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Fishermen's Dock Coop., Inc. v. Brown

ELR Citation: 26 ELR 20812
Nos. No. 95-1002, 75 F.3d 164/(4th Cir., 02/02/1996)

The court reverses a district court decision that replaced the U.S. Department of Commerce's (DOC's) 1994 commercial catch quota for summer flounder with a higher quota. The district court held that because the agency estimated the number of flounder entering the population in 1994—or "recruitment"—to be lower than the geometric mean of the estimated recruitment for the previous five years, the agency's estimate of population size, and hence its catch quota, were not based on the best scientific information available. The court first holds that it owes the district court's decision no special deference, because the district court reached its decision wholly on the basis of the administrative record and the district court's own ad hoc self-education in statistics. The court notes that the quota derived from the estimate of the geometric mean had a 59 percent chance of producing the 1994 mortality rate determined by the fishery management plan for the region, whereas the quota DOC adopted had an 81 percent chance of producing that rate. The court further notes that no one disputes that these probabilities rest on anything but the best scientific information available. The court holds that DOC's reasons for recommending use of a lower recruitment estimate justify setting a quota that offered a high probability of achieving the regulatory goal of not exceeding the fishery management plan's 1994 mortality rate. As long as everyone agrees, as everyone does, that the regulations do not require 100 percent assurance of not exceeding the mortality rate, the choice of how muchassurance to indulge in must be a policy choice left to the reasonable exercise of the statutorily authorized decisionmakers' discretion. The court holds that DOC's process of setting the 1994 quota was conducted in good faith, pursued with a proper understanding of the law, based on the best scientific information available, and adequately justified by the agency. If there was an inevitable element of arbitrariness in the decision, there was no caprice. The district court could not properly hold that the quota was not based on the best scientific information available where the record demonstrates that the agency fully understood the meaning of the data before it and chose to adopt a quota that on the basis of that information offered a high probability of meeting its regulatory mandate while also allowing the fishing industry to increase its harvest for 1994 over that of 1993.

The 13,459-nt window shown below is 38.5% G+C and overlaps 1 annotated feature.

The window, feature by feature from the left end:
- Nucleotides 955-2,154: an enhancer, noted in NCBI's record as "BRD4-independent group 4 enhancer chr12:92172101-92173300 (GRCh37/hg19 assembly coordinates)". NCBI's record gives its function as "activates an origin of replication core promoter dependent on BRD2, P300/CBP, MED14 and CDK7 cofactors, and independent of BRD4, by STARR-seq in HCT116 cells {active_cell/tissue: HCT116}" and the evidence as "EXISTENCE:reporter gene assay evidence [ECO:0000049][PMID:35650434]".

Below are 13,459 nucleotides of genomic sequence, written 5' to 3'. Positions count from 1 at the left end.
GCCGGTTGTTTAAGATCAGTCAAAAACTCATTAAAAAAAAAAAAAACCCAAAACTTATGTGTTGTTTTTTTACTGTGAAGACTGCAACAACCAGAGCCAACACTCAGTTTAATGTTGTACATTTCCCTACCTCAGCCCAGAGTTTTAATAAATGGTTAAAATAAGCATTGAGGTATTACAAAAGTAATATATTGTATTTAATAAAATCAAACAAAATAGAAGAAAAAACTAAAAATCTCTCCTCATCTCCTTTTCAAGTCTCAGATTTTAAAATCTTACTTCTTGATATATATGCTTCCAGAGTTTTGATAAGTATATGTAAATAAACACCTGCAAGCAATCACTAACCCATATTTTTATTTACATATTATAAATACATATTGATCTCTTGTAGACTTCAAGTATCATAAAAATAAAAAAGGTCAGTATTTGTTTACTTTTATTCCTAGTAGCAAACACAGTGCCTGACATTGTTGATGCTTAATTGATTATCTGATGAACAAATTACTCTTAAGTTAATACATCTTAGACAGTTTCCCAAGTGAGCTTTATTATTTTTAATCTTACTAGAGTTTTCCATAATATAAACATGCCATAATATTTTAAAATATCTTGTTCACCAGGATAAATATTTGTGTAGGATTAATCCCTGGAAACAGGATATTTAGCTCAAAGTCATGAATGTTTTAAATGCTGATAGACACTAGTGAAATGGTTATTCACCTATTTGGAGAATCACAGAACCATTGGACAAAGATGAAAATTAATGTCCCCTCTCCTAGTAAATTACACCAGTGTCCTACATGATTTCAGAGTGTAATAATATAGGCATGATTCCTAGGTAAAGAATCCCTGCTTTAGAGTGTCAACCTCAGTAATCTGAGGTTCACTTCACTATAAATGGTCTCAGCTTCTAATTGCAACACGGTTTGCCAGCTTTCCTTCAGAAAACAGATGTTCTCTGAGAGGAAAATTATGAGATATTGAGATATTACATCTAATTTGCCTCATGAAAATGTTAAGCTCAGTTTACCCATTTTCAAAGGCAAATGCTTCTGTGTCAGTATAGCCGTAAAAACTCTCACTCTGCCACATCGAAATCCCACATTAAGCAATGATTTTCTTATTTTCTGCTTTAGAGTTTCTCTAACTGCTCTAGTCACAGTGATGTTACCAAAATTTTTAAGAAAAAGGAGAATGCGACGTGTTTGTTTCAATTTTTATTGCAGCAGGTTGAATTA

[Briefs and pleadings in this litigation are digested at ELR BRIEFS & PLEADS. 66441.]

Counsel for Plaintiffs
Jonathan F. Klein
Environment and Natural Resources Division
U.S. Department of Justice, Washington DC 20530
(202) 514-2000

Counsel for Defendant
David E. Frulla
Brand, Lowell & Ryan
923 15th St. NW, Washington DC 20005
(202) 662-9700

Before Niemeyer and Michael, JJ.